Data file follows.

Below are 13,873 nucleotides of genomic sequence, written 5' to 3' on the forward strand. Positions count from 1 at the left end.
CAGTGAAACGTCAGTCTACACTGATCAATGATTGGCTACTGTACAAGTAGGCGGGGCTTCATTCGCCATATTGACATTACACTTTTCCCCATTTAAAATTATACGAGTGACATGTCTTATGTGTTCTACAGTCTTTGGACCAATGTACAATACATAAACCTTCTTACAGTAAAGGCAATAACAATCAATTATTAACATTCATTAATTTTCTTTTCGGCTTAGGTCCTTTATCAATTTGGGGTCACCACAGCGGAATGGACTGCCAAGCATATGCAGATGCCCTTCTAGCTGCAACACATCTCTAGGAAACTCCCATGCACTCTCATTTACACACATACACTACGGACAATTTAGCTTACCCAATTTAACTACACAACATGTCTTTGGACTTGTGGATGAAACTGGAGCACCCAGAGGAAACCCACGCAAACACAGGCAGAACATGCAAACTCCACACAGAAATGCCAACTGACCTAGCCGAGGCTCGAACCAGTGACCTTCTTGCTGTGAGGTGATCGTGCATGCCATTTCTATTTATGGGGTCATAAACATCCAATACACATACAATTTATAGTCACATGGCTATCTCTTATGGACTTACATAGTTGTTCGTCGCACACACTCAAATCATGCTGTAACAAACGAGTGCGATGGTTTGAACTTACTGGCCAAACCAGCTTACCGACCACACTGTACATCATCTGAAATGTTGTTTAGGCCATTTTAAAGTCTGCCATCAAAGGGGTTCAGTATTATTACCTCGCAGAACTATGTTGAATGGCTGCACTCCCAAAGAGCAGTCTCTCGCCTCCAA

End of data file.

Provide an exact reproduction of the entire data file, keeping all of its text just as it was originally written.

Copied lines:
Below are 13,873 nucleotides of genomic sequence, written 5' to 3' on the forward strand. Positions count from 1 at the left end.
CAGTGAAACGTCAGTCTACACTGATCAATGATTGGCTACTGTACAAGTAGGCGGGGCTTCATTCGCCATATTGACATTACACTTTTCCCCATTTAAAATTATACGAGTGACATGTCTTATGTGTTCTACAGTCTTTGGACCAATGTACAATACATAAACCTTCTTACAGTAAAGGCAATAACAATCAATTATTAACATTCATTAATTTTCTTTTCGGCTTAGGTCCTTTATCAATTTGGGGTCACCACAGCGGAATGGACTGCCAAGCATATGCAGATGCCCTTCTAGCTGCAACACATCTCTAGGAAACTCCCATGCACTCTCATTTACACACATACACTACGGACAATTTAGCTTACCCAATTTAACTACACAACATGTCTTTGGACTTGTGGATGAAACTGGAGCACCCAGAGGAAACCCACGCAAACACAGGCAGAACATGCAAACTCCACACAGAAATGCCAACTGACCTAGCCGAGGCTCGAACCAGTGACCTTCTTGCTGTGAGGTGATCGTGCATGCCATTTCTATTTATGGGGTCATAAACATCCAATACACATACAATTTATAGTCACATGGCTATCTCTTATGGACTTACATAGTTGTTCGTCGCACACACTCAAATCATGCTGTAACAAACGAGTGCGATGGTTTGAACTTACTGGCCAAACCAGCTTACCGACCACACTGTACATCATCTGAAATGTTGTTTAGGCCATTTTAAAGTCTGCCATCAAAGGGGTTCAGTATTATTACCTCGCAGAACTATGTTGAATGGCTGCACTCCCAAAGAGCAGTCTCTCGCCTCCAA